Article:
Last night about six-o-clock when I got out of the water for the last time, I was just overcome. It just completely swept over me. I think I wept off and on for almost an hour. . . Jackie too. . . we were both just completely overcome with the emotions of the week. . . memories of parting. . . memories of goodbyes. . . memories of what had been and was no more. . . It was a tremendous week, but it was ending. . . It was a wonderful time, a spiritual time. . . a holy time of closeness and love with each other and with our beloved family members.

You know, I'm tired of this. Shakespeare was undoubtedly a brilliant man. Is that an understatement? He understood people, emotions, and the ways of people, but his line "parting is such sweet sorrow" is to be frank, a bunch of hooey. . . That may be the case when you are a love struck teenager whose depth of knowledge about hurt and missing and sorrow are focused upon stolen kisses in the moonlight and being reunited in the morning, but for me there is nothing at all sweet about parting.

The ache of being separated from the ones I love is not sweet at all. In another day, in another age, in other cultures there would not be parting as we know it in our society. Look at the Amish, numbers of generations live in the same house, the rest of the family is usually within a country mile of one another. Yes there is the parting at death, that is not avoided by anyone and it surely is no sweet sorrow either. We all await that reunion.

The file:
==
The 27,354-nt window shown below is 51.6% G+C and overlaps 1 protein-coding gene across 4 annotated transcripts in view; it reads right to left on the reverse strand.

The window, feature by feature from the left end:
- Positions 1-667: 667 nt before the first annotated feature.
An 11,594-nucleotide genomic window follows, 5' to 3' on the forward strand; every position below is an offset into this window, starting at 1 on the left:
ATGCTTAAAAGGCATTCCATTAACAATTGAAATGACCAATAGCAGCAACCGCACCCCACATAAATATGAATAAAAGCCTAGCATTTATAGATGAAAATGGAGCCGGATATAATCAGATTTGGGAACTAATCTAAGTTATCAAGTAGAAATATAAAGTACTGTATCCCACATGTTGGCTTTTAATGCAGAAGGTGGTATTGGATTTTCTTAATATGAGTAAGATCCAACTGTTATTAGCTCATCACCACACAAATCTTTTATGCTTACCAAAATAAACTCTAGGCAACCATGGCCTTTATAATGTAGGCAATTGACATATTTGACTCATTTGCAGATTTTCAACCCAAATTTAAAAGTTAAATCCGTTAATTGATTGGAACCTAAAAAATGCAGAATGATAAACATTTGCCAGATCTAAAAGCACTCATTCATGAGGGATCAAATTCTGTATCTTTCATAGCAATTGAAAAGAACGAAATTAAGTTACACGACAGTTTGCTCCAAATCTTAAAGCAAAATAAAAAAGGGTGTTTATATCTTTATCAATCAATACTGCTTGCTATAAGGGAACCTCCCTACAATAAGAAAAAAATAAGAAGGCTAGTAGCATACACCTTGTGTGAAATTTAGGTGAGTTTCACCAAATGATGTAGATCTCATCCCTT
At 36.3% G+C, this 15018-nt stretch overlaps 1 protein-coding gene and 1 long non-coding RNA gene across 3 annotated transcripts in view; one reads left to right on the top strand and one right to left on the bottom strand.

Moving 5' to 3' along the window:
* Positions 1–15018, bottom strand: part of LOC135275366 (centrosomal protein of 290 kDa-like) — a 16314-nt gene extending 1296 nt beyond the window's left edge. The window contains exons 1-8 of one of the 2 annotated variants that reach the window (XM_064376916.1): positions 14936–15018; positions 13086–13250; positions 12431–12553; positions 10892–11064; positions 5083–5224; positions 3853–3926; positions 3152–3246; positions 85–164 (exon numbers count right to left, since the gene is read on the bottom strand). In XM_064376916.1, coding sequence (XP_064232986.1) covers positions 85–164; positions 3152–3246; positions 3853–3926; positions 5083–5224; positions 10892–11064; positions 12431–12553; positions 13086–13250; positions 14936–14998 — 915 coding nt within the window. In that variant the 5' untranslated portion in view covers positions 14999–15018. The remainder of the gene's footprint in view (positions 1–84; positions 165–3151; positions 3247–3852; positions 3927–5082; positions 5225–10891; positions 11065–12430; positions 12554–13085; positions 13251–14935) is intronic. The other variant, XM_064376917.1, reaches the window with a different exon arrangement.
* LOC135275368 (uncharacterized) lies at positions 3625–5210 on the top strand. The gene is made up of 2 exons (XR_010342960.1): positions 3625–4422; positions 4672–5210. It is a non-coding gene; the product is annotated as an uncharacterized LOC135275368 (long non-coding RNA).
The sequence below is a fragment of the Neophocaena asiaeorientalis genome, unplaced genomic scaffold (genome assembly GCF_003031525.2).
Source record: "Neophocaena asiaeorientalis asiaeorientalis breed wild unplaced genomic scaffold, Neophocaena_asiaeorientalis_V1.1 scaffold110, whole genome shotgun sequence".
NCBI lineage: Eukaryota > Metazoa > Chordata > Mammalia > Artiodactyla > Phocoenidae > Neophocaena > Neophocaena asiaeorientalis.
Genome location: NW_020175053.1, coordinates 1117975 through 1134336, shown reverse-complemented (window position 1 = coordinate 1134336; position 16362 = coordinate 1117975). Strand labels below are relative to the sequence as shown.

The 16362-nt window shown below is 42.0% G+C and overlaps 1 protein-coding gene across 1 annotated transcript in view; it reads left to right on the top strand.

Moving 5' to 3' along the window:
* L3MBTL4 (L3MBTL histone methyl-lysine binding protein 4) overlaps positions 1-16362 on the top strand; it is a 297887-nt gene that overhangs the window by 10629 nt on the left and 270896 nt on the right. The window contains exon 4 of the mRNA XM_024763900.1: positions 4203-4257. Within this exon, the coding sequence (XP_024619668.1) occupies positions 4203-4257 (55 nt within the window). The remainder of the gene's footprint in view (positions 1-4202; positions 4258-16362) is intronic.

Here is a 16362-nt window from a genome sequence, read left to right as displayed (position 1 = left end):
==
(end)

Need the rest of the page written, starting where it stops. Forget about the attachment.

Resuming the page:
But to me that will be the highlight of heaven, the eternal end of parting. . . no more goodbyes. . .never again!!!. . . We had such a wonderful time this past week and we have a strong desire, firm plans to do this again next summer, but no one knows what the future holds. The last weeks vacation I had at a lake cottage was mere months before my first marriage ended. . . My ex father-in-law whom I love dearly to this day, maybe sensing something in the wind, invited us all together for a week in two cottages at Gun Lake. Within five years, much less than that I think, three of the four couples (his four children and their spouses) in those idyllic days at the lake were divorced. . . drops of water flying through the air from happy splashing kids, replaced with salty tears overflowing eyes and running down little cheeks as their worlds came crashing down around them. . . .

Who knows. . . I'm surely not trying to be the prognosticator of doom, but the wheel of life turns and no one knows what lies ahead. Life is filled with unexpected turns. . . no one can know the future. I confidently said good bye to those little fish, with every intention. . . meaning to come back again on another warm sun filled day, with my can of mackerel and my little cup of wax worms. . .

I am tired of good byes. I am tired of parting. It ain't no stinking sweet sorrow. . .

I love you my Lord!
I thank you with a depth beyond anything that can pass from my lips for this week!
I hunger for the reunion in eternity with my loved ones. . .

Thank you Lord. . . help me get them to you. . .

Dave Stokely